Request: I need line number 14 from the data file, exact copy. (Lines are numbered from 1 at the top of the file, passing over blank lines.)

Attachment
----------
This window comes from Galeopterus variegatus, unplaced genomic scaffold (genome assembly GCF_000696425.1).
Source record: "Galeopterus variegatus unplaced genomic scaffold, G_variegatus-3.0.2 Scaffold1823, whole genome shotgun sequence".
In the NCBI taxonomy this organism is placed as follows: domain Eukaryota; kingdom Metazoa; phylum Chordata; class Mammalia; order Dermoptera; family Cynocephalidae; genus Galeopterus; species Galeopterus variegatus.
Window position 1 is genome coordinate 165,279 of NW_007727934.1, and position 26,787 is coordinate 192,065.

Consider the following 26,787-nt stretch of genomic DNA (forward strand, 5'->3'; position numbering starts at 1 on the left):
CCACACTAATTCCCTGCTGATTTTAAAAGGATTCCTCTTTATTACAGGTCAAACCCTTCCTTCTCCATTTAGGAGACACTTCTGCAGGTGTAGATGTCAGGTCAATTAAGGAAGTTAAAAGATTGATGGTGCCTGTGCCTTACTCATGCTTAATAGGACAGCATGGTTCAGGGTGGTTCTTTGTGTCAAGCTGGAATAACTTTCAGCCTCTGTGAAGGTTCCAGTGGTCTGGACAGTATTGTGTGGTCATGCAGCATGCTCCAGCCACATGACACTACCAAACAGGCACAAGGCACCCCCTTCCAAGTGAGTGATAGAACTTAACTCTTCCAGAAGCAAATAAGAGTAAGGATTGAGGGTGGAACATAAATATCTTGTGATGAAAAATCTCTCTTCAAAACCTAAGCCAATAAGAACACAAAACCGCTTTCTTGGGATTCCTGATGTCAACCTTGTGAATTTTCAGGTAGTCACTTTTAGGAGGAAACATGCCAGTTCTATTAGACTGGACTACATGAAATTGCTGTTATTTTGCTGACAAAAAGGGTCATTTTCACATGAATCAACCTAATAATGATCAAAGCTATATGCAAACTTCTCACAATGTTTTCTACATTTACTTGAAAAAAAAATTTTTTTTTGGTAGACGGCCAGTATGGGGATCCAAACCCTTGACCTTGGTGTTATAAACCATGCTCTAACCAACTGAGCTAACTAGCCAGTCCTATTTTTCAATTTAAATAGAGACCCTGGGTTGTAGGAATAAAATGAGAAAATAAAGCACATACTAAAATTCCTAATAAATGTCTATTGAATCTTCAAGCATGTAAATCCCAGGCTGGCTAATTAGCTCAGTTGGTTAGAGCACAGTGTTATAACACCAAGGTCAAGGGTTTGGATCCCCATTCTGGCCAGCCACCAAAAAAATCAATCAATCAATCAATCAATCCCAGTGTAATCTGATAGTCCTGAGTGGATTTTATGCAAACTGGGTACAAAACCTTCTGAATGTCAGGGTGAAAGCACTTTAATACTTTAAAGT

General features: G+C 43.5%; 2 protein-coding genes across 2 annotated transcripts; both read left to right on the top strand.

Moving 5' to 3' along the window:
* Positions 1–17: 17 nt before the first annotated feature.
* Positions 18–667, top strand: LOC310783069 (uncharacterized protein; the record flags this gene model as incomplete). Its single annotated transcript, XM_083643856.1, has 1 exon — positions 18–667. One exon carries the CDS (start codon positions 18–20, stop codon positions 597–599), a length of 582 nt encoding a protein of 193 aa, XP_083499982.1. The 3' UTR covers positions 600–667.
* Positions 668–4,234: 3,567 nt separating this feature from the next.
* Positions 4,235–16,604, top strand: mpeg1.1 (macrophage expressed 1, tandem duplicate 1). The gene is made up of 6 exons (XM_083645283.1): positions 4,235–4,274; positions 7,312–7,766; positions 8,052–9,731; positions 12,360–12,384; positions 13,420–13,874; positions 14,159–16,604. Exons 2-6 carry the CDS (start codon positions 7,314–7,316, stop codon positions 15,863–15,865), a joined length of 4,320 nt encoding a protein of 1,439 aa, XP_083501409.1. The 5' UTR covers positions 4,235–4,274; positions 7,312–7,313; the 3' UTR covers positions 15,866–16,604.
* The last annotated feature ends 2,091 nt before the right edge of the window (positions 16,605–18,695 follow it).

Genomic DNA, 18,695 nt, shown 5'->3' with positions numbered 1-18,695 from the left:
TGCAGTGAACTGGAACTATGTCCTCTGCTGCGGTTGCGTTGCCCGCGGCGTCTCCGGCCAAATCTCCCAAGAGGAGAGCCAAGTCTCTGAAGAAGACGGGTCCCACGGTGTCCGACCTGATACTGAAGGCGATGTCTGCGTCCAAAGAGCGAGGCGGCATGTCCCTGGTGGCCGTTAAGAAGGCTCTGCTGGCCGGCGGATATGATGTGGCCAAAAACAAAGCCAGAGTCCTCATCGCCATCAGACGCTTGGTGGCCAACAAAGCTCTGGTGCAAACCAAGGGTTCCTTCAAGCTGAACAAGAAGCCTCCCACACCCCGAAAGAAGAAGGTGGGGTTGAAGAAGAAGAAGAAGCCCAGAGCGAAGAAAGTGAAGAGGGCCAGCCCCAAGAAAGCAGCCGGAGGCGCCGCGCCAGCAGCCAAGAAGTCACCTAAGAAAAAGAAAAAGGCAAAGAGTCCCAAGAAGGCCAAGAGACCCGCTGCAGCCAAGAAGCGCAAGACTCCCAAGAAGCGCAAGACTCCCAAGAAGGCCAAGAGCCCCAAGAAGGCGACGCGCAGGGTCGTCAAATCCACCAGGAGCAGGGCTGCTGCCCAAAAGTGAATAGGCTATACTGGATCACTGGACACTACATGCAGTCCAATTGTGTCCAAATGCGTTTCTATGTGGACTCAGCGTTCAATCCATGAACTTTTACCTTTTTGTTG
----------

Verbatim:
Genomic DNA, 18,695 nt, shown 5'->3' with positions numbered 1-18,695 from the left: